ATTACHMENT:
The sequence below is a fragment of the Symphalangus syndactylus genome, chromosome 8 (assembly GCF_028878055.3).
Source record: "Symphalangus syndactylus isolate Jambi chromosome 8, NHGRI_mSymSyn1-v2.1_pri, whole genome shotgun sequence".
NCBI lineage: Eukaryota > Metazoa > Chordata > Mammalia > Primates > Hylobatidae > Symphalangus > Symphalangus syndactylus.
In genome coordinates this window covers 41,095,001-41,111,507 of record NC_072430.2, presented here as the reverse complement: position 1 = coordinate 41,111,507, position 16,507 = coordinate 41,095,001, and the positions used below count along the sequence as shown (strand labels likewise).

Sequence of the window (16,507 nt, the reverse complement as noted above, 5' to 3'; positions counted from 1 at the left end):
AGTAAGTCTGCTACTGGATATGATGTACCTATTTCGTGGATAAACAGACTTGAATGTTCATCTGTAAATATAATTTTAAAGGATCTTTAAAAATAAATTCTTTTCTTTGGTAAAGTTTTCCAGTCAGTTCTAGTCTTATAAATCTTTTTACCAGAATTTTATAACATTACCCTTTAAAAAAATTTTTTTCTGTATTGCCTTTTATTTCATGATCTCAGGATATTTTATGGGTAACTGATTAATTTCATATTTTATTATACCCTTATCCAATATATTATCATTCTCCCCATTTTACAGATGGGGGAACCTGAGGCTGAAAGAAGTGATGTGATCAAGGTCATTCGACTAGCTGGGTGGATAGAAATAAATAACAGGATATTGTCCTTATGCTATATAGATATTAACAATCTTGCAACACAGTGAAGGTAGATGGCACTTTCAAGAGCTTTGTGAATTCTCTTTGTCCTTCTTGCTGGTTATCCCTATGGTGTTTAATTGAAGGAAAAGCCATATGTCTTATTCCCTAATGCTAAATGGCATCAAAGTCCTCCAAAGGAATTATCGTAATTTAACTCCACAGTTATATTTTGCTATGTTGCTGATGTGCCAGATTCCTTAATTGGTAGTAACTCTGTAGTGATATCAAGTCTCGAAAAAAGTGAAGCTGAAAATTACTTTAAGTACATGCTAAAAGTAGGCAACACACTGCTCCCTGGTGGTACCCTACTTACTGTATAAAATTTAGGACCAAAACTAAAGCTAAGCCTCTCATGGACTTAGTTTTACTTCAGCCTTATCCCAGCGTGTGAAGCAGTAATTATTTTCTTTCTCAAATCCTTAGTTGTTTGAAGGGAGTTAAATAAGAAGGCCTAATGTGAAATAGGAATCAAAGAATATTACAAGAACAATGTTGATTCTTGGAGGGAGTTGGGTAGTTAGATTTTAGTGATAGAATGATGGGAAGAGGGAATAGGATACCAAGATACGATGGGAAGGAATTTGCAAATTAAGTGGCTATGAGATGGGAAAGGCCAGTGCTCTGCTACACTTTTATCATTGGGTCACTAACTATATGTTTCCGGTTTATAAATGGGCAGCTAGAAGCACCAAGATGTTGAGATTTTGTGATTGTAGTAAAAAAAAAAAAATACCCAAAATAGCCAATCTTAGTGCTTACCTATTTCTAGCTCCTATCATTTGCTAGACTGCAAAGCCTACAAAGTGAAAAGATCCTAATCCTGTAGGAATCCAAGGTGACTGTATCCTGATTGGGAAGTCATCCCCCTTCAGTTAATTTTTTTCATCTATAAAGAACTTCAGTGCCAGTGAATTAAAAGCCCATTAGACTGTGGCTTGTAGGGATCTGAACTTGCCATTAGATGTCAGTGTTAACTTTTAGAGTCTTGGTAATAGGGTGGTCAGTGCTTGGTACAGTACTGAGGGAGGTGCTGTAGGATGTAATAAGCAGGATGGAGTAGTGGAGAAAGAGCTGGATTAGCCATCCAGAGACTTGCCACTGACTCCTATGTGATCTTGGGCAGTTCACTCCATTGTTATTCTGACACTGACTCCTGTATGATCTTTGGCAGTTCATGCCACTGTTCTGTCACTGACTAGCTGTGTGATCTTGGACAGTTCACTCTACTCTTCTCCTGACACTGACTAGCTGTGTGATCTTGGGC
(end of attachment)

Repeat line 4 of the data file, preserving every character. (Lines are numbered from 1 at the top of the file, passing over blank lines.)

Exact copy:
In genome coordinates this window covers 41,095,001-41,111,507 of record NC_072430.2, presented here as the reverse complement: position 1 = coordinate 41,111,507, position 16,507 = coordinate 41,095,001, and the positions used below count along the sequence as shown (strand labels likewise).